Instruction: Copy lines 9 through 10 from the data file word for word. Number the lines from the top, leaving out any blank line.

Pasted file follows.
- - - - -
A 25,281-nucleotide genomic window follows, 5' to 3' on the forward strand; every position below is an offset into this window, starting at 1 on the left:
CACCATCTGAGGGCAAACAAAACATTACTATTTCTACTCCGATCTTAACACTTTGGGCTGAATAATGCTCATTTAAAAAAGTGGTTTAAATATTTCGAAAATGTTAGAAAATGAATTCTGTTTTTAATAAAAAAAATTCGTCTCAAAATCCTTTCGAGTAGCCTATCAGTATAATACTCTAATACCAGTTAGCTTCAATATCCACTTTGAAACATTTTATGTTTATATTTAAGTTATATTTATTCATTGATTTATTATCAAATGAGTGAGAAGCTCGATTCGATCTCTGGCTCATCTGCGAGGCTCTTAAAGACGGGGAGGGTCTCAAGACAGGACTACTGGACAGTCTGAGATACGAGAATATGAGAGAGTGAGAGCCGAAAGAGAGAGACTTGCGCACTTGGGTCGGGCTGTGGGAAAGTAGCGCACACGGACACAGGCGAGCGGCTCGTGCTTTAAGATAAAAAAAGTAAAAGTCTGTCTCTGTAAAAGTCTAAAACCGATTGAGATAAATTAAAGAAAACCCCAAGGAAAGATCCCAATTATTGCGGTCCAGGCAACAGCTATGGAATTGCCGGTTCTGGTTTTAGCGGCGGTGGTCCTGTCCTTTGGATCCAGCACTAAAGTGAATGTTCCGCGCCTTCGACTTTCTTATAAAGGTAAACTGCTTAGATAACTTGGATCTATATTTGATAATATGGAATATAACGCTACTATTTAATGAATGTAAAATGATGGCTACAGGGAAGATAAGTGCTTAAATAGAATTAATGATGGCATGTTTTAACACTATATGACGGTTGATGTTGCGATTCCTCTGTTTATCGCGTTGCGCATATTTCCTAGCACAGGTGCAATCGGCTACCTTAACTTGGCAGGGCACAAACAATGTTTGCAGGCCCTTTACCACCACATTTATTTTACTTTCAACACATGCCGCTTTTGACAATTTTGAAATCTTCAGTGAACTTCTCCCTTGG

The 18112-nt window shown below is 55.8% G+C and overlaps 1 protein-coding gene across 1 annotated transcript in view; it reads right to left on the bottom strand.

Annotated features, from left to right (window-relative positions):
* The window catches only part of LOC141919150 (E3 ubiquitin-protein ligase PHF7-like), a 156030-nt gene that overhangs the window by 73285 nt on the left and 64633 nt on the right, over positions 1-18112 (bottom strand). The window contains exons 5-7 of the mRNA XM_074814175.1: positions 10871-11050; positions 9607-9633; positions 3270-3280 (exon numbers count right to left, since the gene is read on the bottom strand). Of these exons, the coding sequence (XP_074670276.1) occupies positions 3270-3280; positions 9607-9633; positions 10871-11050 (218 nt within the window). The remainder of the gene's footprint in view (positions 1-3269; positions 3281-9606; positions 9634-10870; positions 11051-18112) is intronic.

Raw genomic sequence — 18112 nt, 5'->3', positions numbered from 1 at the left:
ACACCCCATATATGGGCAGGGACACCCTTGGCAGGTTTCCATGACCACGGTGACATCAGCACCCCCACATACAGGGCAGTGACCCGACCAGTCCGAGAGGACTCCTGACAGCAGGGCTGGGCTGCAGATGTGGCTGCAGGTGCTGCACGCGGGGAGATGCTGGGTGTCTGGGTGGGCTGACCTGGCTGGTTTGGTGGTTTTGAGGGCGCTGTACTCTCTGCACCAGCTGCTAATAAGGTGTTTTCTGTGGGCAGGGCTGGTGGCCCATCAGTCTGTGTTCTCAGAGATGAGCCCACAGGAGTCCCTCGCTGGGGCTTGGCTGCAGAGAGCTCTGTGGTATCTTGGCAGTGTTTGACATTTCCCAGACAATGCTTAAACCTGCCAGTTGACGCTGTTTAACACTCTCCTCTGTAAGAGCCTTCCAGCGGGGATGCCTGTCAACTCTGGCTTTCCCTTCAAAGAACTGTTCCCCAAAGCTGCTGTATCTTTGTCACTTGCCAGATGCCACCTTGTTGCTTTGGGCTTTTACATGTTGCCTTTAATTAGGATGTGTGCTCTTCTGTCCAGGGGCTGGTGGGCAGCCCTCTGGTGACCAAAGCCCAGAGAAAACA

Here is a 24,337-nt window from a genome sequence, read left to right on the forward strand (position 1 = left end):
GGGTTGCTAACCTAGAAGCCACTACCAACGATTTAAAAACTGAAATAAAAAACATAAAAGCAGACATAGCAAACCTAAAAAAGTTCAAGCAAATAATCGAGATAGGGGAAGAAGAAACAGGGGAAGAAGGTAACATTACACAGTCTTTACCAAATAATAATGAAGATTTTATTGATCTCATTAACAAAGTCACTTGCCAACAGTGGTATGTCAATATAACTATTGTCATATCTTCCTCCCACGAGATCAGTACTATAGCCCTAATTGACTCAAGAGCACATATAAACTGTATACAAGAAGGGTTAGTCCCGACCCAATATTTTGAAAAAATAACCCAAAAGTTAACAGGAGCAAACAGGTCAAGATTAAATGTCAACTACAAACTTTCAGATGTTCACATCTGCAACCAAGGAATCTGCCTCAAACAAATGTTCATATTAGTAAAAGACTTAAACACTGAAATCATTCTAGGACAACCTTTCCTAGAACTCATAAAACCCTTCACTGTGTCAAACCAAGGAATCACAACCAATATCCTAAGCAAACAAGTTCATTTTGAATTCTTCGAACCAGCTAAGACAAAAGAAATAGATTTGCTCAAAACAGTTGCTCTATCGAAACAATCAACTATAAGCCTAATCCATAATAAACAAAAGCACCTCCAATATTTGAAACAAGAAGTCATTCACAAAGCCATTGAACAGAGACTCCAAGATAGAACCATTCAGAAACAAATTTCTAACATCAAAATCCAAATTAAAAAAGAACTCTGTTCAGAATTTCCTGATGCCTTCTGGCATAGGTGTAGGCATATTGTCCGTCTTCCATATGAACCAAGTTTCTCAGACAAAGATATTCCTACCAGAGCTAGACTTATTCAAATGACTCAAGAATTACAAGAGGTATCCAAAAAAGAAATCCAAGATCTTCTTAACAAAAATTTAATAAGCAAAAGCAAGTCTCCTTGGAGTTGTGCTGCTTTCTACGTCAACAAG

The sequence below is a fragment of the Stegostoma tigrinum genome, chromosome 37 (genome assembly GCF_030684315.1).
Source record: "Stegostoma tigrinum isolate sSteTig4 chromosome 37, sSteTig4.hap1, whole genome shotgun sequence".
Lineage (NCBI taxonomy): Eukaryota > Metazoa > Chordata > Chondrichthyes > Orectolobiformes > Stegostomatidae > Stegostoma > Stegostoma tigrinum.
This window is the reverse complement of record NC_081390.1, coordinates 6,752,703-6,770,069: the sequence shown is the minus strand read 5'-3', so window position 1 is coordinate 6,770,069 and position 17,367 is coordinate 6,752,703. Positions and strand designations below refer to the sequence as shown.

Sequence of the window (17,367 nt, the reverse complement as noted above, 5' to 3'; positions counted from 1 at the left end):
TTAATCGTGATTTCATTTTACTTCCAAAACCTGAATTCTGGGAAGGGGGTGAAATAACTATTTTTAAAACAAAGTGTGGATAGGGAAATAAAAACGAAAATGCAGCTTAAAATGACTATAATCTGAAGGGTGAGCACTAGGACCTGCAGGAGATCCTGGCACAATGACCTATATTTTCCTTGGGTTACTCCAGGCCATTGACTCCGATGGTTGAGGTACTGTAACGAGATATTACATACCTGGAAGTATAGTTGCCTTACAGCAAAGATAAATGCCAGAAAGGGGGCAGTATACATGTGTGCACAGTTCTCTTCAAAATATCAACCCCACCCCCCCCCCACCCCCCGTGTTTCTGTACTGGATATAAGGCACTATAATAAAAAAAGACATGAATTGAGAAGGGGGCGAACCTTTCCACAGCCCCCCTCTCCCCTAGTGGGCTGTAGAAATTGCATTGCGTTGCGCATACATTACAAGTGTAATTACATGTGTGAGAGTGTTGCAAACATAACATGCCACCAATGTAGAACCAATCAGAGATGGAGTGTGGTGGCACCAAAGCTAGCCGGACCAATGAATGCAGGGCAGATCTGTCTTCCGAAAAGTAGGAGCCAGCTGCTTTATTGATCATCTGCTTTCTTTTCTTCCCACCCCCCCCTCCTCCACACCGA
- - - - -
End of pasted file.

GGGTTGCTAACCTAGAAGCCACTACCAACGATTTAAAAACTGAAATAAAAAACATAAAAGCAGACATAGCAAACCTAAAAAAGTTCAAGCAAATAATCGAGATAGGGGAAGAAGAAACAGGGGAAGAAGGTAACATTACACAGTCTTTACCAAATAATAATGAAGATTTTATTGATCTCATTAACAAAGTCACTTGCCAACAGTGGTATGTCAATATAACTATTGTCATATCTTCCTCCCACGAGATCAGTACTATAGCCCTAATTGACTCAAGAGCACATATAAACTGTATACAAGAAGGGTTAGTCCCGACCCAATATTTTGAAAAAATAACCCAAAAGTTAACAGGAGCAAACAGGTCAAGATTAAATGTCAACTACAAACTTTCAGATGTTCACATCTGCAACCAAGGAATCTGCCTCAAACAAATGTTCATATTAGTAAAAGACTTAAACACTGAAATCATTCTAGGACAACCTTTCCTAGAACTCATAAAACCCTTCACTGTGTCAAACCAAGGAATCACAACCAATATCCTAAGCAAACAAGTTCATTTTGAATTCTTCGAACCAGCTAAGACAAAAGAAATAGATTTGCTCAAAACAGTTGCTCTATCGAAACAATCAACTATAAGCCTAATCCATAATAAACAAAAGCACCTCCAATATTTGAAACAAGAAGTCATTCACAAAGCCATTGAACAGAGACTCCAAGATAGAACCATTCAGAAACAAATTTCTAACATCAAAATCCAAATTAAAAAAGAACTCTGTTCAGAATTTCCTGATGCCTTCTGGCATAGGTGTAGGCATATTGTCCGTCTTCCATATGAACCAAGTTTCTCAGACAAAGATATTCCTACCAGAGCTAGACTTATTCAAATGACTCAAGAATTACAAGAGGTATCCAAAAAAGAAATCCAAGATCTTCTTAACAAAAATTTAATAAGCAAAAGCAAGTCTCCTTGGAGTTGTGCTGCTTTCTACGTCAACAAG

The sequence below is a fragment of the Stegostoma tigrinum genome, chromosome 37 (genome assembly GCF_030684315.1).